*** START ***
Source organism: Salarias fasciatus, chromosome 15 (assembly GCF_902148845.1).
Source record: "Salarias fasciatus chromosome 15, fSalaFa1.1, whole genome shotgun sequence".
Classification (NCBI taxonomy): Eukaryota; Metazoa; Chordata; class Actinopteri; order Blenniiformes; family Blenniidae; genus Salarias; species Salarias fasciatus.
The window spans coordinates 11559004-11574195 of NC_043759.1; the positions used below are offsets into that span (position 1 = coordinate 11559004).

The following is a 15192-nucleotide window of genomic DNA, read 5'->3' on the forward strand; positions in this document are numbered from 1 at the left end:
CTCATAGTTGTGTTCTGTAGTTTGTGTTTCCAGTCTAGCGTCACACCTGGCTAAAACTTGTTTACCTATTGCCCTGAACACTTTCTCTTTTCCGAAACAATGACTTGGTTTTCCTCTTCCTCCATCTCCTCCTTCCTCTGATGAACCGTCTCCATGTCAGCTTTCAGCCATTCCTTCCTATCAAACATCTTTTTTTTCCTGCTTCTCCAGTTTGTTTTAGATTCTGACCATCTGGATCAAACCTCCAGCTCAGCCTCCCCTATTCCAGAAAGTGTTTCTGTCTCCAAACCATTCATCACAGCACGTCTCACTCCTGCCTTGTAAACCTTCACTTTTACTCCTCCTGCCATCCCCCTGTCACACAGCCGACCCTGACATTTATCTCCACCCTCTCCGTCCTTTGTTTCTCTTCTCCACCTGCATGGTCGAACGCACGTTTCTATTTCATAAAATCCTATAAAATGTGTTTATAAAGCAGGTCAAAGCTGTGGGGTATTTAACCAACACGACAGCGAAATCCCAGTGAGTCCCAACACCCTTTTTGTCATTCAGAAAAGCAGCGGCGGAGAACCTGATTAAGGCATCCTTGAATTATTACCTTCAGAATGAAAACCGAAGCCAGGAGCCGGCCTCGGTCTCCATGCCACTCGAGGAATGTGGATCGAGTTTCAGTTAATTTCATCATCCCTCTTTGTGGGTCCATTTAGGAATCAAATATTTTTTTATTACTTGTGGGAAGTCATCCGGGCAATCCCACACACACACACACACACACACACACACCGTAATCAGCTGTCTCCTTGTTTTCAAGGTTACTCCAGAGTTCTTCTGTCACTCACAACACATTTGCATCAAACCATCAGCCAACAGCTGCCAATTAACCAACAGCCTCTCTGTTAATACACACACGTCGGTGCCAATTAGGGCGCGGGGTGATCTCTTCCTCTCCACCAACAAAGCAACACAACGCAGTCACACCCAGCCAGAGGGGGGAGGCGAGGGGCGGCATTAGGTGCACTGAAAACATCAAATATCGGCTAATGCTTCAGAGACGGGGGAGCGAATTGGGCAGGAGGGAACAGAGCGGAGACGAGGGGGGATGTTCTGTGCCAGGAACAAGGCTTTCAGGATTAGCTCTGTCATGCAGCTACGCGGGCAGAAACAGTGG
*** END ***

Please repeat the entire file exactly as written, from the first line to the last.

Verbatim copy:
Source organism: Salarias fasciatus, chromosome 15 (assembly GCF_902148845.1).
Source record: "Salarias fasciatus chromosome 15, fSalaFa1.1, whole genome shotgun sequence".
Classification (NCBI taxonomy): Eukaryota; Metazoa; Chordata; class Actinopteri; order Blenniiformes; family Blenniidae; genus Salarias; species Salarias fasciatus.
The window spans coordinates 11559004-11574195 of NC_043759.1; the positions used below are offsets into that span (position 1 = coordinate 11559004).

The following is a 15192-nucleotide window of genomic DNA, read 5'->3' on the forward strand; positions in this document are numbered from 1 at the left end:
CTCATAGTTGTGTTCTGTAGTTTGTGTTTCCAGTCTAGCGTCACACCTGGCTAAAACTTGTTTACCTATTGCCCTGAACACTTTCTCTTTTCCGAAACAATGACTTGGTTTTCCTCTTCCTCCATCTCCTCCTTCCTCTGATGAACCGTCTCCATGTCAGCTTTCAGCCATTCCTTCCTATCAAACATCTTTTTTTTCCTGCTTCTCCAGTTTGTTTTAGATTCTGACCATCTGGATCAAACCTCCAGCTCAGCCTCCCCTATTCCAGAAAGTGTTTCTGTCTCCAAACCATTCATCACAGCACGTCTCACTCCTGCCTTGTAAACCTTCACTTTTACTCCTCCTGCCATCCCCCTGTCACACAGCCGACCCTGACATTTATCTCCACCCTCTCCGTCCTTTGTTTCTCTTCTCCACCTGCATGGTCGAACGCACGTTTCTATTTCATAAAATCCTATAAAATGTGTTTATAAAGCAGGTCAAAGCTGTGGGGTATTTAACCAACACGACAGCGAAATCCCAGTGAGTCCCAACACCCTTTTTGTCATTCAGAAAAGCAGCGGCGGAGAACCTGATTAAGGCATCCTTGAATTATTACCTTCAGAATGAAAACCGAAGCCAGGAGCCGGCCTCGGTCTCCATGCCACTCGAGGAATGTGGATCGAGTTTCAGTTAATTTCATCATCCCTCTTTGTGGGTCCATTTAGGAATCAAATATTTTTTTATTACTTGTGGGAAGTCATCCGGGCAATCCCACACACACACACACACACACACACACACCGTAATCAGCTGTCTCCTTGTTTTCAAGGTTACTCCAGAGTTCTTCTGTCACTCACAACACATTTGCATCAAACCATCAGCCAACAGCTGCCAATTAACCAACAGCCTCTCTGTTAATACACACACGTCGGTGCCAATTAGGGCGCGGGGTGATCTCTTCCTCTCCACCAACAAAGCAACACAACGCAGTCACACCCAGCCAGAGGGGGGAGGCGAGGGGCGGCATTAGGTGCACTGAAAACATCAAATATCGGCTAATGCTTCAGAGACGGGGGAGCGAATTGGGCAGGAGGGAACAGAGCGGAGACGAGGGGGGATGTTCTGTGCCAGGAACAAGGCTTTCAGGATTAGCTCTGTCATGCAGCTACGCGGGCAGAAACAGTGG